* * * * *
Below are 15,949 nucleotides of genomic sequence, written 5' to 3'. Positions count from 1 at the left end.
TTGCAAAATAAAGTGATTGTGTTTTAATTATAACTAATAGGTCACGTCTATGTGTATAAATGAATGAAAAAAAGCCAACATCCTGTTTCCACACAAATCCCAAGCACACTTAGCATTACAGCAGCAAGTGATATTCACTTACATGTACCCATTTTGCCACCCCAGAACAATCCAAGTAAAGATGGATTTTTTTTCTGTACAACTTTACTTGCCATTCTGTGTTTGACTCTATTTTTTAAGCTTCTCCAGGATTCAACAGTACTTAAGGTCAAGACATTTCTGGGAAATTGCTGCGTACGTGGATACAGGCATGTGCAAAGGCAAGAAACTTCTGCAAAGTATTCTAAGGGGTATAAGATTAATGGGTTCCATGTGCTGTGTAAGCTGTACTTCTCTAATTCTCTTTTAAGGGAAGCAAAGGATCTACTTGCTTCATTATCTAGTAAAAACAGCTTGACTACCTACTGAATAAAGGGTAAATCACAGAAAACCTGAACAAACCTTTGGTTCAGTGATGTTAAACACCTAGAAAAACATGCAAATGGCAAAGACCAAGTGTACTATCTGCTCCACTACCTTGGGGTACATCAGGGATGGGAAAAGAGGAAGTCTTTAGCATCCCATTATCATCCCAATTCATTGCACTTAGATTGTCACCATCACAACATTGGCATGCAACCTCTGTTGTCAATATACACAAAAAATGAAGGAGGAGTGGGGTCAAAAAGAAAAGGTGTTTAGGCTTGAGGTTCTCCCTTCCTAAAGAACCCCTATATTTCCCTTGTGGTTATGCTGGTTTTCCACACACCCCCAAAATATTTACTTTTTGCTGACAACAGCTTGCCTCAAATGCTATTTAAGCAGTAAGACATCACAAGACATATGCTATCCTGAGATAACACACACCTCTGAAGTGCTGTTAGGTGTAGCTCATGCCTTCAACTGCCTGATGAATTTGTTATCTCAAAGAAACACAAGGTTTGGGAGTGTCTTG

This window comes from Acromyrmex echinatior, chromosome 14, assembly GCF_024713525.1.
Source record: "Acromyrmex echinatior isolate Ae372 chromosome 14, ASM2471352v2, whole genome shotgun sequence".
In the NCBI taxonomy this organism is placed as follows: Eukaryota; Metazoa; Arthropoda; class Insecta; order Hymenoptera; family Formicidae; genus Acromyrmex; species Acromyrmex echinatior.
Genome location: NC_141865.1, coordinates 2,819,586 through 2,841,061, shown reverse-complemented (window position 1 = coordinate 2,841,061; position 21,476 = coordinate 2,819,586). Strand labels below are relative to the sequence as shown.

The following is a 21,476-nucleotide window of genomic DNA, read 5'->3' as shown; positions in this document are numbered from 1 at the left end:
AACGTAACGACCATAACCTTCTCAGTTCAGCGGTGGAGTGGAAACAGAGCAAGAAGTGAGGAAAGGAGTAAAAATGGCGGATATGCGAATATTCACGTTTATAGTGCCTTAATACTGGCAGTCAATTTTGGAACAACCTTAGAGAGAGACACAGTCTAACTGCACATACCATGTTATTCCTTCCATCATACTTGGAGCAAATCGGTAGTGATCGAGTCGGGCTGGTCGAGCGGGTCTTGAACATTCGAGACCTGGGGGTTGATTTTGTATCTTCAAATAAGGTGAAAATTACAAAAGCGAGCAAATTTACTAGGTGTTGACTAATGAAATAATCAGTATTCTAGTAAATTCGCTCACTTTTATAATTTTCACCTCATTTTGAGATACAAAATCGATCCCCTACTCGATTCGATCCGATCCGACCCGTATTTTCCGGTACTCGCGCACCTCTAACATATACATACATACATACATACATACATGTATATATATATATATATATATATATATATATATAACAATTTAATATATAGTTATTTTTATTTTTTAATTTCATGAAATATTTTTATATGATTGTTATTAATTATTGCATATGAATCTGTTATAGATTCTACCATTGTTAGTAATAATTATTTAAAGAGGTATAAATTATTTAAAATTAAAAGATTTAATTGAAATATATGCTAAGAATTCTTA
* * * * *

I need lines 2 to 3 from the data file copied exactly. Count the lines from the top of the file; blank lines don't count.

TTGCAAAATAAAGTGATTGTGTTTTAATTATAACTAATAGGTCACGTCTATGTGTATAAATGAATGAAAAAAAGCCAACATCCTGTTTCCACACAAATCCCAAGCACACTTAGCATTACAGCAGCAAGTGATATTCACTTACATGTACCCATTTTGCCACCCCAGAACAATCCAAGTAAAGATGGATTTTTTTTCTGTACAACTTTACTTGCCATTCTGTGTTTGACTCTATTTTTTAAGCTTCTCCAGGATTCAACAGTACTTAAGGTCAAGACATTTCTGGGAAATTGCTGCGTACGTGGATACAGGCATGTGCAAAGGCAAGAAACTTCTGCAAAGTATTCTAAGGGGTATAAGATTAATGGGTTCCATGTGCTGTGTAAGCTGTACTTCTCTAATTCTCTTTTAAGGGAAGCAAAGGATCTACTTGCTTCATTATCTAGTAAAAACAGCTTGACTACCTACTGAATAAAGGGTAAATCACAGAAAACCTGAACAAACCTTTGGTTCAGTGATGTTAAACACCTAGAAAAACATGCAAATGGCAAAGACCAAGTGTACTATCTGCTCCACTACCTTGGGGTACATCAGGGATGGGAAAAGAGGAAGTCTTTAGCATCCCATTATCATCCCAATTCATTGCACTTAGATTGTCACCATCACAACATTGGCATGCAACCTCTGTTGTCAATATACACAAAAAATGAAGGAGGAGTGGGGTCAAAAAGAAAAGGTGTTTAGGCTTGAGGTTCTCCCTTCCTAAAGAACCCCTATATTTCCCTTGTGGTTATGCTGGTTTTCCACACACCCCCAAAATATTTACTTTTTGCTGACAACAGCTTGCCTCAAATGCTATTTAAGCAGTAAGACATCACAAGACATATGCTATCCTGAGATAACACACACCTCTGAAGTGCTGTTAGGTGTAGCTCATGCCTTCAACTGCCTGATGAATTTGTTATCTCAAAGAAACACAAGGTTTGGGAGTGTCTTG

This window comes from Acromyrmex echinatior, chromosome 14, assembly GCF_024713525.1.